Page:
and his master's in publifchealth at Yale University.
Transportation Board recommends hike in bus rates
By PETE AUSTIN
' The Chapel Hill Transportation Board
recommended Tuesday night that the
town raise the rates for all bus passes and
the daily box fare for adult bus riders.
The board recommended raising the
adult box fare to 60 cents during peak
hours and 50 cents during non-peak
hours. The nine-month bus pass, the
most popular pass among students,
would rise from $92.75 to $121 .50.
The adult fare is now 50 cents for peak
hours and 40 cents for non-peak hours.
The board also recommended that the
council place a flat rate of 25 cents on the
box fare for youth, the elderly and the
handicapped, instead of a split of 25 cents
and , 20 cents for peak and non-peak
"A quarter is a nice, convenient coin
that youth can identify with easily," said
board member Ed Montgomery.
The cut-off age for youth is 17.
The proposed increases resulted from
recommendations by the Chapel Hill
Transportation Department that certain
classes of users should pay more for using
the bus system.
Robert Godding; director of the Trans
. rrtaticoLJ3epartmentfcrewmmended ,arT
increase in the bus pass prices, which are
separate from, the box fare prices.
Bus pass users should bear a bigger
burden of the cost of running the system,
Godding said. "Of the total ridership,
almost 65 percent are pass users," he
Board member Rita Berman agreed
with Godding. "Pass payers should pay a
higher percentage of the cost (of the
system)," she said.
The pass rate is presently $112.50 for a
12-month pass. Godding recommended it
be increased to $135.00.
The board agreed that a pass increase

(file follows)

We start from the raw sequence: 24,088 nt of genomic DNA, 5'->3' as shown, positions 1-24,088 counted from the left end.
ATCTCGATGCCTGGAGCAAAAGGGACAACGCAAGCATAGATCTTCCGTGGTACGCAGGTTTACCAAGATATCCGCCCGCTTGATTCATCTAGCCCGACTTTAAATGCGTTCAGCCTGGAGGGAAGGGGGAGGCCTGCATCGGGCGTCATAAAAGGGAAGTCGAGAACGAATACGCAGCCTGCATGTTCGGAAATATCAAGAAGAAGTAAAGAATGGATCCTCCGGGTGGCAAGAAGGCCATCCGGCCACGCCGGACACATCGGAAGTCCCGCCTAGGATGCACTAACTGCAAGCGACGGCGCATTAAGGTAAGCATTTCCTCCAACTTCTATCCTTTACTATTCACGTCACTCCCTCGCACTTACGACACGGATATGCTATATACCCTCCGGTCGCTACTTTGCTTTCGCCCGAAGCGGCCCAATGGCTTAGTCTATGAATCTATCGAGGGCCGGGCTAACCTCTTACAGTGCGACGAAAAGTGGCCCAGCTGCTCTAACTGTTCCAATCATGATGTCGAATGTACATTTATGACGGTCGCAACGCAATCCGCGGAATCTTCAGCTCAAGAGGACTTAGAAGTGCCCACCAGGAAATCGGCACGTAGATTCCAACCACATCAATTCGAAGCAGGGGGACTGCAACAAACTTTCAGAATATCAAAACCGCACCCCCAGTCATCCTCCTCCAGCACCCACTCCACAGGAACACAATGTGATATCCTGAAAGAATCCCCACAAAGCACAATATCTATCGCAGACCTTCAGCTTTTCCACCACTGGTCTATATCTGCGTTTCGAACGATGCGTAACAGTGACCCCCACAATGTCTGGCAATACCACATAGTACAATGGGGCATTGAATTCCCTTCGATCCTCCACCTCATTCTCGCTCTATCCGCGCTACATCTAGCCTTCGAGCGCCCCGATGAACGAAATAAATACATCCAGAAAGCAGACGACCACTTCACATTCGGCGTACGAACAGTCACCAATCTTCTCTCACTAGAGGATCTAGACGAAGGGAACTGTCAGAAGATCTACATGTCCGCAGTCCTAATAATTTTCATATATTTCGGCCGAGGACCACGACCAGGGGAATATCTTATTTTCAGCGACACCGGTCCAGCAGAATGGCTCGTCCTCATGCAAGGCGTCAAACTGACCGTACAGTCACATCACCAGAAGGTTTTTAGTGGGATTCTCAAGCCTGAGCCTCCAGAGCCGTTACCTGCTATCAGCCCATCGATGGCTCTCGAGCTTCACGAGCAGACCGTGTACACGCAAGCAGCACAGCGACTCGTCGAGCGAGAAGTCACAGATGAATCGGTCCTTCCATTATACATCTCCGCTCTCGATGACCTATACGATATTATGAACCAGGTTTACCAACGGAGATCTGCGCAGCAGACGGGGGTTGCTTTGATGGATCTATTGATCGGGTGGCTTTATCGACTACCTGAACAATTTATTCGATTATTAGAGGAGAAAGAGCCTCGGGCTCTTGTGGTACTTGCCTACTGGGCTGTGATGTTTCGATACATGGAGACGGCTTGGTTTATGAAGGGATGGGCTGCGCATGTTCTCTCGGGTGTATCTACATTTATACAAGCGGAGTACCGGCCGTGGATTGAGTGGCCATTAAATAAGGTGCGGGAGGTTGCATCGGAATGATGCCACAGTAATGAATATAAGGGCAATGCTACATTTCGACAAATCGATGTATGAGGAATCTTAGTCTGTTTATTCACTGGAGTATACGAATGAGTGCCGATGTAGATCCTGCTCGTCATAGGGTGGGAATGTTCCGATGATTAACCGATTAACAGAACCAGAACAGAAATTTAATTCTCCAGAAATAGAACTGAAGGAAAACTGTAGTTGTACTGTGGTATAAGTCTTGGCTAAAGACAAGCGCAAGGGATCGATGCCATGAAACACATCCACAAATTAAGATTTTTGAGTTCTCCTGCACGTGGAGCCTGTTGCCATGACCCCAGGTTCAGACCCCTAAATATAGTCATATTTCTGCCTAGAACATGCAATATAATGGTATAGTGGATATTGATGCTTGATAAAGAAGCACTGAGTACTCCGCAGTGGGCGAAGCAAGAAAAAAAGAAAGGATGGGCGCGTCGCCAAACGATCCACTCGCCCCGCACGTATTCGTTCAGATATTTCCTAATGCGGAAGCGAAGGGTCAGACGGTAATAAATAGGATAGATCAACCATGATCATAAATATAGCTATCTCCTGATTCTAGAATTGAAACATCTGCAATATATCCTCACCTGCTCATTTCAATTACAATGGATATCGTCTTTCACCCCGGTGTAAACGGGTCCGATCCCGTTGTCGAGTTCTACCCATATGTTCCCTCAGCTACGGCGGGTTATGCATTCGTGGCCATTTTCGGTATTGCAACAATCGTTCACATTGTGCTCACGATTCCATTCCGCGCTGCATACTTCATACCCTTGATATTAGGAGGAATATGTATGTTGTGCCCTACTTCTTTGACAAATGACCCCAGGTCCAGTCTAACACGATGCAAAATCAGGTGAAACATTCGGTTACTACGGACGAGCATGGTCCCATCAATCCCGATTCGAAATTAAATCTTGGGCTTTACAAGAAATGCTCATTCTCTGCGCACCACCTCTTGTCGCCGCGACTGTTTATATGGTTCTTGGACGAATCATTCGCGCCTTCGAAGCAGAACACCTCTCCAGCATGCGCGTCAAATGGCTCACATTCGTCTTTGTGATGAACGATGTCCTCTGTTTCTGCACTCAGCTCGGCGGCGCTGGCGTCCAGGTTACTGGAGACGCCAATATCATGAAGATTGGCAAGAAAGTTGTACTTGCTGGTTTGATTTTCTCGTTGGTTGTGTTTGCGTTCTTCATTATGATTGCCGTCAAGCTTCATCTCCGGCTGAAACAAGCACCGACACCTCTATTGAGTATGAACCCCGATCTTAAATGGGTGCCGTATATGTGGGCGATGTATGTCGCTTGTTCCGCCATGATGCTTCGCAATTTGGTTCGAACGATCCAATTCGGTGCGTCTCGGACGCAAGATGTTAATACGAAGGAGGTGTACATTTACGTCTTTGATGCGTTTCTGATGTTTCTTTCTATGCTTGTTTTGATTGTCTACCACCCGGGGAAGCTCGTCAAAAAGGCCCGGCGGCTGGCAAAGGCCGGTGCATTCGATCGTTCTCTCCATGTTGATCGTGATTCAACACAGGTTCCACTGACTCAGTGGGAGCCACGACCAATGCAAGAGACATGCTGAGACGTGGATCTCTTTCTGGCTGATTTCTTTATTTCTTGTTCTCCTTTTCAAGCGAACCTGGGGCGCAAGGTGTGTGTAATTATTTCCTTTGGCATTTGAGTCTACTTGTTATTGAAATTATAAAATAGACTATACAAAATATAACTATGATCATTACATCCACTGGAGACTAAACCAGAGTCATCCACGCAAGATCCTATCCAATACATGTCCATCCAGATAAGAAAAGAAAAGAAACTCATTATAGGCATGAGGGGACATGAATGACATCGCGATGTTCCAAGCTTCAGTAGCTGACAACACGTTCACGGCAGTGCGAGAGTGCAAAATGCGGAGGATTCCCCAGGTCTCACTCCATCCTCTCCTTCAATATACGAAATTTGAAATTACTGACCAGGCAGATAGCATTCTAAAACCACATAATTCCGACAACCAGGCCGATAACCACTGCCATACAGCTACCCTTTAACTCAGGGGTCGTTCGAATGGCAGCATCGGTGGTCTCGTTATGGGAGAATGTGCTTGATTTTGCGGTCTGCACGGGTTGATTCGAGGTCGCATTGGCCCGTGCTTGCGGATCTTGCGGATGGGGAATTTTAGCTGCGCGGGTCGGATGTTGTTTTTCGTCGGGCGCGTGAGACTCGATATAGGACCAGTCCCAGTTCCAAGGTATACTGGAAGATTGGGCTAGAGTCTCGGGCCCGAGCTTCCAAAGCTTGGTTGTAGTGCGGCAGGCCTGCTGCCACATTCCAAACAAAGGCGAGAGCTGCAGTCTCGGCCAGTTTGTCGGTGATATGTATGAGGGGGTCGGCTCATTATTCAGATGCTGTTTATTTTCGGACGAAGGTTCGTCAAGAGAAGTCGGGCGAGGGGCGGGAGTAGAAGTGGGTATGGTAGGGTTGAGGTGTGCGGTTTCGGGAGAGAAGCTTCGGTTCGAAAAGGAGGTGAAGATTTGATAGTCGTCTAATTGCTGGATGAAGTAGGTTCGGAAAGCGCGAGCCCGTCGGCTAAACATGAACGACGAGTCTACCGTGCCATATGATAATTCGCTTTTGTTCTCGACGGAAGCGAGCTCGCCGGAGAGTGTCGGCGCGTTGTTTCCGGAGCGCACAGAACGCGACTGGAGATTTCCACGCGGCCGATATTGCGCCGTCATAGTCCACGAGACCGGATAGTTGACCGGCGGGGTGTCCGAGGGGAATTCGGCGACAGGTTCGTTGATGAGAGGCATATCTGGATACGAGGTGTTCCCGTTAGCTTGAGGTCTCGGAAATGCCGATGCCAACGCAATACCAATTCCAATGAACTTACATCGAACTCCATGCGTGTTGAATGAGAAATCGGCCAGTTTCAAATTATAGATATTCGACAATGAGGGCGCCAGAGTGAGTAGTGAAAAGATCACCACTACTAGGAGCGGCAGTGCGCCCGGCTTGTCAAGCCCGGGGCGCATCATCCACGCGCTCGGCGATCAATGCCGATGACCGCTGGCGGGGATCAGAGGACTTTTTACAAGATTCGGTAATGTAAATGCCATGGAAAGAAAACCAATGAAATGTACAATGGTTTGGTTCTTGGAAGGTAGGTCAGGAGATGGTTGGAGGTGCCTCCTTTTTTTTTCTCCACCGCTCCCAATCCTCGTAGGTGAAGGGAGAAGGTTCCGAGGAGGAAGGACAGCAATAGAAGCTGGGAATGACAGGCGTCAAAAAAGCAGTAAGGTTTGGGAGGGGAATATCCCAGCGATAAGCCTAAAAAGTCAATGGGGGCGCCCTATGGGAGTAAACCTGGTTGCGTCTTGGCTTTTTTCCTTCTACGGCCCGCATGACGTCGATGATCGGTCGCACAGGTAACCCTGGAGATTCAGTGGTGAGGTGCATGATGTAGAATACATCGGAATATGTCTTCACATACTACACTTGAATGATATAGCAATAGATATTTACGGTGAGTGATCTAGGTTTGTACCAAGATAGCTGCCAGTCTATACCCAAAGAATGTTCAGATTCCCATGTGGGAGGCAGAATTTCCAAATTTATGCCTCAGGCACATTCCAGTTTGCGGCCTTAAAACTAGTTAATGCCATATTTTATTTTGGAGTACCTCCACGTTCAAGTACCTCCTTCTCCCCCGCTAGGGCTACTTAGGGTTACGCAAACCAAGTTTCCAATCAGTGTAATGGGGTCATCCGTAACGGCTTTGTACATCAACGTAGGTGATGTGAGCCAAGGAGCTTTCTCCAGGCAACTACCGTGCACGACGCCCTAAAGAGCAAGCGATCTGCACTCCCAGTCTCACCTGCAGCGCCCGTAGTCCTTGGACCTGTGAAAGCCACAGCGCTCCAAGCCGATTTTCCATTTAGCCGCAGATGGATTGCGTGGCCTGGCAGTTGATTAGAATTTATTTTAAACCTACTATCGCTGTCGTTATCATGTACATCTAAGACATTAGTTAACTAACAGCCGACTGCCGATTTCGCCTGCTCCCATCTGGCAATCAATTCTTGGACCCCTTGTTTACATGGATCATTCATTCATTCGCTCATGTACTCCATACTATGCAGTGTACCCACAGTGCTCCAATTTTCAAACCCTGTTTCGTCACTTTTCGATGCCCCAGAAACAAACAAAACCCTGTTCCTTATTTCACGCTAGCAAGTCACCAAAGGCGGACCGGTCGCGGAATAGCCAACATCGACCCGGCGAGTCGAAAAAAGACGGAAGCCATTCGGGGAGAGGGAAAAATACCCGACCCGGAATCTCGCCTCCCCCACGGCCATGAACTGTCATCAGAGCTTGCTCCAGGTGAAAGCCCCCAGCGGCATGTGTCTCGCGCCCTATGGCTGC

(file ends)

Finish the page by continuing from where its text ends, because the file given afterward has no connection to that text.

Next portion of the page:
was needed, but the debated issue was
how much of a percentage discount pass
purchasers should receive for different
types of passes. Chapel Hill Transit offers
12-month, nine-month, six-month, three
month, and 40-ride discounts.
The board recommended decreasing
the discount rates to 45, 40, 35, 25 and 15
percent for the respective time periods.
The discount rates are now 50, 45, 40, 30
and 20 percent, respectively. If the Town
Council approves the discount decrease,
the cost of the nine-month pass will in
crease from $92.75 to $121.50.. The
12-month pass price will increase from
$U2-50 to $148.50. '
These costs are computed by the staff
. using a formula .involving an estimated "
average number of rides per year, the
time period being figured,"" ancTlne acluK"
peak fare box price, Godding said;
The transportation staff did not
recommend a box fare increase because
there has been an increase in that cost for
each of the last four years, Godding said.
ItAvould be more realistic to leave the box
fare alone and raise the pass price, he
"Our fare box (price) is equal to other
cities', but our pass price is a lot lower,"
An increase in the fare price may scare
people away from the system altogether
because as gasoline prices fall they may
decide to drive their cars, Godding said.
"I'd rather see them go from pass (use)
to fare (use) than from fare (use) to no
use at all," he said.
Most board members agreed that a
pass increase was needed.
Student Judicial Activity: 21 January 1983-28 March 1983
AHO Administrative Hearing Officer; UC Undergraduate Court; DSC Dental School Court;
GCGraducate Court; UHB University Hearings Board
Charge , Court Plea Verdict Sanction . Appellate Action
furnished false information on workstudy AHO Guilty Guilty Probation not to end
time sheets and forged signature of Univ. before 21 Dec. 1983; -
employee with intent to deceive to members y restitution in full
of University community . . " -
cheated on Psychology 30 final exam UC Guilty Guilty Probation-
cheated on Nursing 66 and Nursing 92 UC Not Guilty Not Guilty,
cheated on Computer Science 14 final exam " UC Not Guilty Guilty ;v Suspension - one UHB dismissed case
semester; F in Comp. on insufficient evidence
r Sci.. 14
plagiarized English 2A paper AHO Guilty Guilty Suspension - one UC reduced sanction to